Found this copy of a Max Boot NYT article (July 2003) on the USMC Small Wars Center of Excellence web page - http://www.smallwars.quantico.usmc.m...ch/BootMax.pdf
After a series of smashing military victories, the president declared the war over. Yet far from giving up, the forces resisting American occupation switched to guerrilla tactics.
Isolated sentries were killed by assailants who pretended to be friendly civilians. Patrols in the countryside ran into booby traps. One carefully staged ambush wiped out half an infantry company. American forces responded with harsh countermeasures that led to charges of brutality.
That may sound like a portrait of today's Iraq, but it actually describes the Philippines a century ago. Having kicked out the Spanish in 1898, the United States decided to keep the archipelago for itself. Many Filipinos resisted American rule. President William McKinley thought the struggle was over by early 1900, when the regular Filipino armed forces were routed, but the resilient insurrectos proved him wrong.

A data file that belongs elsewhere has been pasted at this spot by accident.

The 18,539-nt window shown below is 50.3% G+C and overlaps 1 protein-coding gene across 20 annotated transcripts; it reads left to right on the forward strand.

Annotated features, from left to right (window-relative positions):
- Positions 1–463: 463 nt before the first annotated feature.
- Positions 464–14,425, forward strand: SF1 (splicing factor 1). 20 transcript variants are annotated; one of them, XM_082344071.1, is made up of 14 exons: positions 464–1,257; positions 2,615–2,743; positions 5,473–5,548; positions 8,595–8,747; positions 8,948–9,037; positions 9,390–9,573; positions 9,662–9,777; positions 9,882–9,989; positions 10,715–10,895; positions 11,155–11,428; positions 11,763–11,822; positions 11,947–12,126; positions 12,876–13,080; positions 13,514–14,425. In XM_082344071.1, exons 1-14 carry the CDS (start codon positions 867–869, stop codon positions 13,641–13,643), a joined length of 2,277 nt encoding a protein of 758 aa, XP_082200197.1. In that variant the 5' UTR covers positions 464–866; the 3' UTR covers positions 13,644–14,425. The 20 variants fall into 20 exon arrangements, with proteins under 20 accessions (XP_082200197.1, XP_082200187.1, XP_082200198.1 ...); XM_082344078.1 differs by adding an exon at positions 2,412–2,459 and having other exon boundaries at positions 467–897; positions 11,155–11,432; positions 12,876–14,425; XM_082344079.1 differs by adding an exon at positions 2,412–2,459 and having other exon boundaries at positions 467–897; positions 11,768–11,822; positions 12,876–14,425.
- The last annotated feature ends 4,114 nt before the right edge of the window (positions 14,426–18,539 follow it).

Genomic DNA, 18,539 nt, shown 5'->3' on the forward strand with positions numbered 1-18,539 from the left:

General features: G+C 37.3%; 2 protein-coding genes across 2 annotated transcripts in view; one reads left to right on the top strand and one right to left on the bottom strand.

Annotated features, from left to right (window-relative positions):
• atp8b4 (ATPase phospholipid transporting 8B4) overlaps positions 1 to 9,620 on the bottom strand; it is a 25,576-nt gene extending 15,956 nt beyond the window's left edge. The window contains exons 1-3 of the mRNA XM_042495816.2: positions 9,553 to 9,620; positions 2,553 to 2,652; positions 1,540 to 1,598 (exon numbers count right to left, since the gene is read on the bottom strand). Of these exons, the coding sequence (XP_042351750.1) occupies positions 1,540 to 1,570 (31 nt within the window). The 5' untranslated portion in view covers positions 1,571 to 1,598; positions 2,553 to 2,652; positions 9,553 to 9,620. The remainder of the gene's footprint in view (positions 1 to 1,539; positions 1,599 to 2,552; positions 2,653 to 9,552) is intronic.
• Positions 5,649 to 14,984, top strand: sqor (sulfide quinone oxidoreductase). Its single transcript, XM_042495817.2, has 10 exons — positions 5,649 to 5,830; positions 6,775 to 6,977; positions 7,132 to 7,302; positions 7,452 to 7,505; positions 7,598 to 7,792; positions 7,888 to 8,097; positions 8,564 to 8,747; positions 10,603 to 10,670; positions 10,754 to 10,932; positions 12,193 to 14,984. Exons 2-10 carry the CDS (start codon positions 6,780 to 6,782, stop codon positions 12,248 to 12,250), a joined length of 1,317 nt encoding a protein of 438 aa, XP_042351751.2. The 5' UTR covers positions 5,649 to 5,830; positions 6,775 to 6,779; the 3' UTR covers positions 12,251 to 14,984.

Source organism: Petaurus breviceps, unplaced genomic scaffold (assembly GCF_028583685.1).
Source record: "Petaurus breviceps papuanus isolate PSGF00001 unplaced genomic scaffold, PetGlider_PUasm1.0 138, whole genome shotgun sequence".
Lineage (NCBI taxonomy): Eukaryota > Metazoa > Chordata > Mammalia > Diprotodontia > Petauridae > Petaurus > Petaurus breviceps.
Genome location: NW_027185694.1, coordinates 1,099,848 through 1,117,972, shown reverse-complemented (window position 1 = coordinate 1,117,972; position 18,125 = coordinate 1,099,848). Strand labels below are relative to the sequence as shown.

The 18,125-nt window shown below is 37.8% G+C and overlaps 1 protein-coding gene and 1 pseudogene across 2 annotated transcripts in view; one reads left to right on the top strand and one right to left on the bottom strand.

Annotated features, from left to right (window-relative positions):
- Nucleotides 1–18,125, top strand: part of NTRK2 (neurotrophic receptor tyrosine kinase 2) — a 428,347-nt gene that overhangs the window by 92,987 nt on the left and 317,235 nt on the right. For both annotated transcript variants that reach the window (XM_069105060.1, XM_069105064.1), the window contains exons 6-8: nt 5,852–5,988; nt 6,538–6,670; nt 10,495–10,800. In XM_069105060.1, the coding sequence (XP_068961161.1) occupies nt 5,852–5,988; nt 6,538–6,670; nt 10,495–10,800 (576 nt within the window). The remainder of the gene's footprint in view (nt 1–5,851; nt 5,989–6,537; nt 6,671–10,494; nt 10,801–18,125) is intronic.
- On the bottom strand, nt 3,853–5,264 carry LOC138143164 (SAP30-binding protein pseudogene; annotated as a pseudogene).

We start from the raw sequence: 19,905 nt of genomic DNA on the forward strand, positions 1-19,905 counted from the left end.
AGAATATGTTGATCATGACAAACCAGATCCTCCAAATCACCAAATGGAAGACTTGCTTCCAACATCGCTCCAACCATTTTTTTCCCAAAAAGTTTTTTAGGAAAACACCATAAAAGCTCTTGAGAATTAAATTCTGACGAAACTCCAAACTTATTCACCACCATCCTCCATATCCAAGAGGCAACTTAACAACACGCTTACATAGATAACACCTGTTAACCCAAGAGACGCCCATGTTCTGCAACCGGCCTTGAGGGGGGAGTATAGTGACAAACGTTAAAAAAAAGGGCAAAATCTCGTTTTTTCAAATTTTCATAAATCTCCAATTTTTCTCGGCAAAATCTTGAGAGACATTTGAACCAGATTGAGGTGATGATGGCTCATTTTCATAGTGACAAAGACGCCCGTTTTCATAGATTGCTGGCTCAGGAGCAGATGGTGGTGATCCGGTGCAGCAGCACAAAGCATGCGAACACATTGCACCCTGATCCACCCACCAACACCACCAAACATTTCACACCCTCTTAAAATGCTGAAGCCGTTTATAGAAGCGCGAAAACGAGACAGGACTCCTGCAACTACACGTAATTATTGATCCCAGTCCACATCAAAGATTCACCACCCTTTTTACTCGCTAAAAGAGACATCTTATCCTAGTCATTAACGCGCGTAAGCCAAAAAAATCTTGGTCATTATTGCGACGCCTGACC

The United States eventually won, but it was a long, hard, bloody slog that cost the lives of more than 4,200 American soldiers, 16,000 rebels and some 200,000 civilians. Even after the formal end of hostilities on July 4, 1902, sporadic resistance dragged on for years.
There is no reason to think that the current struggle in Iraq will be remotely as difficult. But the Philippine war is a useful reminder that Americans have a long history of fighting guerrillas — and usually prevailing, though seldom quickly or easily...
It appears Boot was off on his 2003 call that Iraq would not even be remotely as difficult as the Philippines. Still, there are lessons in each Small War we have participated in and as Max points out, they can be won.